Anger was also stoked by the killing of a woman near Seoul's Gangnam Station in 2016. The 23-year-old victim was stabbed to death by a male restaurant worker who, when questioned about his motives, reportedly said: "I did it because women have always ignored me."
The attacker Kim Sung-min, who suffered from severe schizophrenia, was sentenced to 30 years in prison.
"(The murder) served as a trigger for young women to realize that sexual violence is a problem that directly affects them," Lee said. "It became the decisive moment for South Korean feminists, who were online, to (speak) out offline."
Bae said her interest in feminism started after learning about the murder. "The thought that (it) is something that can happen to any woman sent a shiver down my spine," she wrote in her book "I Am Not Pretty."
Changing gender norms
The country's feminists still face significant resistance from the country's young men. According to a Realmeter survey conducted last month, 76% of South Korean men in their 20s and 66% of men in their 30s opposed the country's feminist movement.
"Women are realizing that a change in South Korean men's mindset is needed in order to solve this problem," Lee said.
But awareness is growing. South Korea's largest bookstore chain, Kyobo, reported a 19% increase in sales of feminist books last November compared with the same period the previous year.
Changes are also visible on college campuses. Last year, the Sookmyung Women's University Feminist Association wrote messages of support for the "escape the corset" movement on a poster using lipsticks and eyeliners. Supporters say female students then ditched their dresses and skirts as word spread across the campus.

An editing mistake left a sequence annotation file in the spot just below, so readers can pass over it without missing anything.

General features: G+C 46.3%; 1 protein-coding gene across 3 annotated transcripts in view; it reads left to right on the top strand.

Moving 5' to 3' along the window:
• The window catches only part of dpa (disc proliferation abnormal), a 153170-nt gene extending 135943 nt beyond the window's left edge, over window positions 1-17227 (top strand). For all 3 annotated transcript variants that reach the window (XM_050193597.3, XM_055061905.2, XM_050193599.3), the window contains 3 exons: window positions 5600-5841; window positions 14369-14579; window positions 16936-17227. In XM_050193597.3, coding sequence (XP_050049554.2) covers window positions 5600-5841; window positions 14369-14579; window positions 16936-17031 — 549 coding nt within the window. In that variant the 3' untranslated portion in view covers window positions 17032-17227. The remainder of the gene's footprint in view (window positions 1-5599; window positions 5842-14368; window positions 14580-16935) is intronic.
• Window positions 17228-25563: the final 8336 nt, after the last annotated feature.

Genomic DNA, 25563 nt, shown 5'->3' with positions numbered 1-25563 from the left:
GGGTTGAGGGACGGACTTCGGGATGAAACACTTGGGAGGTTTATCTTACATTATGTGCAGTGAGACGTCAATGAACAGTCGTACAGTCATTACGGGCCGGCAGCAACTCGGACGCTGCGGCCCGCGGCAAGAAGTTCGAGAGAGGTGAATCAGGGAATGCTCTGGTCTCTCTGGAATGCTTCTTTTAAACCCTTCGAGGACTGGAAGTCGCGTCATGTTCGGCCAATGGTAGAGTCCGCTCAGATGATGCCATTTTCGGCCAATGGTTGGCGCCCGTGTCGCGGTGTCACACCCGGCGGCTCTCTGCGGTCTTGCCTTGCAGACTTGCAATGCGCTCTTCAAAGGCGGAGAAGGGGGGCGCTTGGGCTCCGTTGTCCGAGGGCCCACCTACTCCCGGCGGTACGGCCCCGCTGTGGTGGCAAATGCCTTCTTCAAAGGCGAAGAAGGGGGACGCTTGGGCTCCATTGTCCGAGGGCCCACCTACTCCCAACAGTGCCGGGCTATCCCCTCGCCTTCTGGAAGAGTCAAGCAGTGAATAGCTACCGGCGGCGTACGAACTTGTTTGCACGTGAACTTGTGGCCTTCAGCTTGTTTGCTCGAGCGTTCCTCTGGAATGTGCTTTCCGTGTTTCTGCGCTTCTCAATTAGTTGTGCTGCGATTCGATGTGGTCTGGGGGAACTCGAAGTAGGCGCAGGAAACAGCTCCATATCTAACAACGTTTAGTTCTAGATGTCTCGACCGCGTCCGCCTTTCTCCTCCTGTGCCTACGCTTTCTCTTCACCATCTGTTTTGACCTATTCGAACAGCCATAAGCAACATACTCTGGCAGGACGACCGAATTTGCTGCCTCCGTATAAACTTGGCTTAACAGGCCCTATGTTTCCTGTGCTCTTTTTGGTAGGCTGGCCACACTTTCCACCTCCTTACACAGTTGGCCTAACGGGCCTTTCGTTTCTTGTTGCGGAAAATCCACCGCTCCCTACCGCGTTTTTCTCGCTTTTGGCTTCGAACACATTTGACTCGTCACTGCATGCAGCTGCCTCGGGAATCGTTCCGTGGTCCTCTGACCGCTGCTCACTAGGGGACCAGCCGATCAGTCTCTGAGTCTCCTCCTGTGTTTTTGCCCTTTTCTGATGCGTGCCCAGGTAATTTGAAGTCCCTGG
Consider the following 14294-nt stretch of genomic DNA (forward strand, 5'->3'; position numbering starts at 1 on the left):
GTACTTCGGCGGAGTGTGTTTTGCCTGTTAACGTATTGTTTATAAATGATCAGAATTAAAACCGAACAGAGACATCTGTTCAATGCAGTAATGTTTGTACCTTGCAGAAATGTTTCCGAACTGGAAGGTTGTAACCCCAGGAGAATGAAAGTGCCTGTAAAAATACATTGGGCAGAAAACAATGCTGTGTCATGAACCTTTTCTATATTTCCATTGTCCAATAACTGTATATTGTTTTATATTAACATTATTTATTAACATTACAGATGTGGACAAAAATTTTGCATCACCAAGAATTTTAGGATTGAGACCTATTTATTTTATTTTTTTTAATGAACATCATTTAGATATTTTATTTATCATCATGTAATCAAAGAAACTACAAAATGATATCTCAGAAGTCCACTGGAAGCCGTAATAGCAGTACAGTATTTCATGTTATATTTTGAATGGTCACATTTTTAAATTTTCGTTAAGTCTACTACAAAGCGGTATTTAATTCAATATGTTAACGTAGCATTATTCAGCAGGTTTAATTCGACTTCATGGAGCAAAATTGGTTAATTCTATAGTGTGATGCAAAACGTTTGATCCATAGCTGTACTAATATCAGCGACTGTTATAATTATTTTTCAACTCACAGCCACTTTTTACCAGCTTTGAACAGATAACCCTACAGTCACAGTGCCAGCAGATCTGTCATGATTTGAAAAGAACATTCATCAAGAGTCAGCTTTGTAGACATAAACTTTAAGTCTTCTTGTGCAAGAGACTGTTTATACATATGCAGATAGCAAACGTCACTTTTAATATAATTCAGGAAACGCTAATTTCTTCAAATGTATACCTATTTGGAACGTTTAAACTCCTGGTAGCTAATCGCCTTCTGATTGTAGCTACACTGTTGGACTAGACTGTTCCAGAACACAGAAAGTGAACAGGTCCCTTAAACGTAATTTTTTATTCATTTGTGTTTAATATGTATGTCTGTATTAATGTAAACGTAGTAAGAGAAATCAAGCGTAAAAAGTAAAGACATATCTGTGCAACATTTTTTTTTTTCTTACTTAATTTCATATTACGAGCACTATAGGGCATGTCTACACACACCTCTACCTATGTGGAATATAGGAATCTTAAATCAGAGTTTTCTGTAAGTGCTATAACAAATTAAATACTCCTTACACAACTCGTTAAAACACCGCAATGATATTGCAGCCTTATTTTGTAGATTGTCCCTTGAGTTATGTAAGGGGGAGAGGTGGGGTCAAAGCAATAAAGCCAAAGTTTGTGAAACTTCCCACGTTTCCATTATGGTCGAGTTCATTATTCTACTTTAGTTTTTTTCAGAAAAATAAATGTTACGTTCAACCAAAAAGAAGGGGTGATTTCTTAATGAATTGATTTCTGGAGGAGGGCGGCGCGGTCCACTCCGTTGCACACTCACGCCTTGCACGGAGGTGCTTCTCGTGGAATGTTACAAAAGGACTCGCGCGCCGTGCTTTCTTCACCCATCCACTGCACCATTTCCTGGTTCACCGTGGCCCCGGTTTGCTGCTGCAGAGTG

"Makeup isn't my power," the declaration read. "Getting dolled up isn't a power. The lack of need to get dolled up is a power."
"Female students used to wear suits with skirts (for graduation photos), but this year, they dressed in suits with pants," said 22-year-old student Park Hye-ri. "I think this is the first time I saw girls dressed in pants for graduation pictures."
Another student, Oh Min-ji, said students were more careful when talking about people's looks.
"Before the 'escape the corset' movement was popular, people did not hesitate to say 'you're pretty.' They thought it was a compliment," said 20-year-old Oh. "But now people are starting to realize that it's not a compliment and that it's a language that limits people within the standards that they expect."